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I sometimes see books as meals. Some are down-and-dirty burgers (vegan or meat, you take your pick). They’re tasty, you guzzle your way through them quickly, but you know they weren’t cordon bleu cooking.

Not that there’s anything wrong with that… you had fun eating it, right?

Others are succulent, five-star meals. The flavours are complex, you’re totally engrossed with the experience, but you wouldn’t want to dine on it every day. As a writer, I personally think it’s fun to have a go at both.

So, What Makes a Gourmet, Fine-Dining-Style Read?

As far as I’m concerned, the Michelin-starred read usually features one or more of the following:

  • A topic explored from a new, exciting angle
  • An element of challenge
  • Makes you reassess your perspective on something
  • An unusual structure
  • A character / set of characters that feel totally new and fresh
  • A bold narrative style

I could go on, but let’s leave it there for the time being. For now, let’s focus on the why. Why would you want to write a book that challenges people when you could simply provide something enjoyable?

Delving into the Why

As always, a disclaimer first – this is merely my opinion and others may feel differently. But for me, I like to write the occasional challenging book because I think as writers, we should always be pushing further. Exploring new grounds. Taking literature in fresh, exciting directions.

My first ‘different’ book will be coming out in early summer (all going to plan). Writing it was a real mission because the structure was SO crazy. The whole time, I was thinking ‘can I actually carry this off’? ‘Will people be able to follow it?’ It was easily the toughest thing I’d ever plotted out.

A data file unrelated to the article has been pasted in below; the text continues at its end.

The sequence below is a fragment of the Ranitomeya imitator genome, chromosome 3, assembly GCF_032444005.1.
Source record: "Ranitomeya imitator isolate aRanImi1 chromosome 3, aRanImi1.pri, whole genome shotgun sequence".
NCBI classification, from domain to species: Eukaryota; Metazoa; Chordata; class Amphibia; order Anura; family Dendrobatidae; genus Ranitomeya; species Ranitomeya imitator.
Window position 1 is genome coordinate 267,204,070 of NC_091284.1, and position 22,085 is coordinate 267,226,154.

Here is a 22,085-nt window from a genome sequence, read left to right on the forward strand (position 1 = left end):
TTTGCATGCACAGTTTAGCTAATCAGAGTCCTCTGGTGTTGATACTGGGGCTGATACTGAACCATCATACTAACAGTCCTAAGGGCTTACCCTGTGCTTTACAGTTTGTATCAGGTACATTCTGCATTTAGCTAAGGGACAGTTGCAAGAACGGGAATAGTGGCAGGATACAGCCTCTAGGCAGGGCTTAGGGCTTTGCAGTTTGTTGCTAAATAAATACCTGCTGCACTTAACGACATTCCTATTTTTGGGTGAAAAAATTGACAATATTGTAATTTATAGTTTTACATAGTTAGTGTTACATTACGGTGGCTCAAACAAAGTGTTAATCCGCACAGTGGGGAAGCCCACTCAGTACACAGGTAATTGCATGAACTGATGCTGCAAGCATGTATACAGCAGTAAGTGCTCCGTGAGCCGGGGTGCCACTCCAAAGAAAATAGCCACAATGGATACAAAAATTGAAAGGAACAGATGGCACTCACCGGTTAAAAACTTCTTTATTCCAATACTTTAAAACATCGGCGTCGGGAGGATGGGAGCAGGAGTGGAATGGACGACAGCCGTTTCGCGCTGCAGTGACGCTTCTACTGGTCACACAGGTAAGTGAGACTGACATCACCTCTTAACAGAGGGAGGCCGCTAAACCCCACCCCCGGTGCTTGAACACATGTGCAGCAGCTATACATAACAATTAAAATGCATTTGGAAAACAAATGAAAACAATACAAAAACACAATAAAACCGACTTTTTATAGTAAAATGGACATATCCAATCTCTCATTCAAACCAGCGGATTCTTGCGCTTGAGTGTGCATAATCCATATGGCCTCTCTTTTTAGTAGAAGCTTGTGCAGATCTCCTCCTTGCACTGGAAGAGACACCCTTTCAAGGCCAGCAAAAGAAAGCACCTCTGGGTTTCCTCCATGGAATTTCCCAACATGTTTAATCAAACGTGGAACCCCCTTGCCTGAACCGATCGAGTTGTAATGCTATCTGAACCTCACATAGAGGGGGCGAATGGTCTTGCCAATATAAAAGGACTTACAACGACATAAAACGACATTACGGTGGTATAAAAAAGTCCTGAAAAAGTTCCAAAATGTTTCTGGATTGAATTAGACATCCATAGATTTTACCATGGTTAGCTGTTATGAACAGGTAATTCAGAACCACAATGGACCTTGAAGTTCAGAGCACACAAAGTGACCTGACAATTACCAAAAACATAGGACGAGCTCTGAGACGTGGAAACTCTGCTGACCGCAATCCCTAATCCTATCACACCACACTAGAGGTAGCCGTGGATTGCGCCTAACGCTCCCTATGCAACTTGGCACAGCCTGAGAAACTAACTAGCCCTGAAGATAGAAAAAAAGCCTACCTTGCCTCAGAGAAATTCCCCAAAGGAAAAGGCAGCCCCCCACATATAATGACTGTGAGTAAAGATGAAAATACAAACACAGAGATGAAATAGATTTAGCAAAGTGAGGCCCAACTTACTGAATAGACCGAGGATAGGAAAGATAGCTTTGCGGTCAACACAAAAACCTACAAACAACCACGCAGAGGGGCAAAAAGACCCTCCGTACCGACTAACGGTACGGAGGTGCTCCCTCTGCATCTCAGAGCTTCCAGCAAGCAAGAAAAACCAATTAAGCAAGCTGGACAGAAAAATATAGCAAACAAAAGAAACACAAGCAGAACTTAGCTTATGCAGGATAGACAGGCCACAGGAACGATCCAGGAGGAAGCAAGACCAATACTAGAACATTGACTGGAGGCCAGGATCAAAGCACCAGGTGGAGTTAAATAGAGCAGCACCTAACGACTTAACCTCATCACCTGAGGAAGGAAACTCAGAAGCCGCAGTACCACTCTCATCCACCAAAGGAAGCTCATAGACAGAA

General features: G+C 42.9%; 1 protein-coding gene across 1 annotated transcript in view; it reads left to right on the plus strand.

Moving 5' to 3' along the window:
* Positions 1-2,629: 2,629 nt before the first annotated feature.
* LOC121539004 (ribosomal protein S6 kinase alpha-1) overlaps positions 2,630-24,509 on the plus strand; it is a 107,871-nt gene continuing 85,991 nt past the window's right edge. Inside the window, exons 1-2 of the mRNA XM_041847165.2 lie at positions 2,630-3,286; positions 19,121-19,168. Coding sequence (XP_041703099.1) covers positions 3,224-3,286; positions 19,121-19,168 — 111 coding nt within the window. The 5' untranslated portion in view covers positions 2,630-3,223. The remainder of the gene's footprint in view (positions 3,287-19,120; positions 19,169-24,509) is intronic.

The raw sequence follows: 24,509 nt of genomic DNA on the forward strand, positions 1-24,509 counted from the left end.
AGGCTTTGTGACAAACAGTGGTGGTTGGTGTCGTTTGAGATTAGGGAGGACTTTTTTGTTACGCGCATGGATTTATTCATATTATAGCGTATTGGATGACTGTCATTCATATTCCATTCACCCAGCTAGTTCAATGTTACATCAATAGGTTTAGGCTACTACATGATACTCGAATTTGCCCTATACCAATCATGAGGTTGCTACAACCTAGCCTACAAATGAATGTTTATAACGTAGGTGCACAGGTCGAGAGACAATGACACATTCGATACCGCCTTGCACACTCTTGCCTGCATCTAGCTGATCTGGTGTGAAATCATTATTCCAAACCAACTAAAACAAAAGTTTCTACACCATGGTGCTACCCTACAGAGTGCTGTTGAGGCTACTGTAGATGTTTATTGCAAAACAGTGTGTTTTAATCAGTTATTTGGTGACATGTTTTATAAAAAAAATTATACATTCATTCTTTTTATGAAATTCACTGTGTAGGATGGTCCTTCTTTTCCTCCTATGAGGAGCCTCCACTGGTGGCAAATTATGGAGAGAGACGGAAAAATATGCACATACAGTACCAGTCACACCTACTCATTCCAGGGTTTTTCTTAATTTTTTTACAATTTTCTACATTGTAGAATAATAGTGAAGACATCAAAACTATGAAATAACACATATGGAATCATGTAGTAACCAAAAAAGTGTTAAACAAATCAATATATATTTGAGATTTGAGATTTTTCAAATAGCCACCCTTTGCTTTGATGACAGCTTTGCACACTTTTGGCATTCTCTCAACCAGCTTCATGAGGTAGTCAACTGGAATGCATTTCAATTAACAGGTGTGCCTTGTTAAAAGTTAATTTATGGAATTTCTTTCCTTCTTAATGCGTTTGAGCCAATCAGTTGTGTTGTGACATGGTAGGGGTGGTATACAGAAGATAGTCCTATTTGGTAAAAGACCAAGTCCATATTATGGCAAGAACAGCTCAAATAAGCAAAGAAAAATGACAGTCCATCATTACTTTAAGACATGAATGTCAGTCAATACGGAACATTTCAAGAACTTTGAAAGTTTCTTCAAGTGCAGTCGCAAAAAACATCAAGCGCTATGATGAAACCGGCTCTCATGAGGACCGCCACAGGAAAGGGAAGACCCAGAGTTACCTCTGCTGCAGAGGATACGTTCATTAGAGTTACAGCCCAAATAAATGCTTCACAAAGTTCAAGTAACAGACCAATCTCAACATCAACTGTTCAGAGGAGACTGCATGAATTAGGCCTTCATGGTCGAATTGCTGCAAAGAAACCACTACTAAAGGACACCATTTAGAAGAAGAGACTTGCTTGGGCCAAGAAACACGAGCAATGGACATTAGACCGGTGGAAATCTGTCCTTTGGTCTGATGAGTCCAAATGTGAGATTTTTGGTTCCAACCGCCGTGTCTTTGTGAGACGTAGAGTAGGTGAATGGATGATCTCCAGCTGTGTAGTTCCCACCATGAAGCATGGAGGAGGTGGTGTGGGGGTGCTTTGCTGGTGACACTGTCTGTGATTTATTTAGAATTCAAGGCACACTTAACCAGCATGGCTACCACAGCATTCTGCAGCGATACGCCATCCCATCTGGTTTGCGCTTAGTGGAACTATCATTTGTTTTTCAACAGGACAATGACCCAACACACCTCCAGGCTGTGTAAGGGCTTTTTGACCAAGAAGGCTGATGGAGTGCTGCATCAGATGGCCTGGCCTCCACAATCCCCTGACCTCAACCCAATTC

However, it felt good to write it. I felt I was creating something that hadn’t been done before. That’s not to say it’s a piece of literary genius – as a writer, I know my limits! But it does feel fresh and it does feel interesting, and that’s a good thing.

As for the second book (which I wrote about a while back as being ‘unpublishable’) – it takes the conventional structure and lobs it in the bin. It’s ambiguous, and probably throws out more questions than it does answers. But it was insanely satisfying to write – and ultimately, as a writer, that’s why we do it!

But I Kind of Like Burgers…

I also love writing books that are pure entertainment value. In fact, I’d defend them to the death. Sometimes, all you want is a book you can ease into, that envelops you in a captivating world and keeps you turning the pages.

It’s a good craic to write both styles, if I’m being honest. But then, I’m a horrendous flitter and I love trying out new things all the time.

The Fun of Trying Something Different

If there’s one piece of advice I’d give a fellow writer, it’s to have a go at trying something new. It might not work out. It might be the worst thing you’ve ever written (you should see my attempt at crime fiction – now there’s a slice of stinking writing for you; I can definitely say I’m not very good at that genre!). However, it might be the finest thing you’ve done in a long time.

Even if it’s horrendous, it’ll breathe a note of fresh air into your writing. It might get you thinking about the process in a different way too. Either way, it’s a chance to discover new literary depths that you didn’t know you had. It might add new proverbial feathers to your bow. Or you might just really enjoy the experience!

Dr Ribero’s Agency of the Supernatural – The Case of the Green-Dressed Ghost, is available to buy – you can do so here (US) or here (UK). Likewise, The Case of the Deadly Doppelganger and The Case of the Hidden Daemon are also available! And watch this space for an entirely new book, hopefully coming out early summer...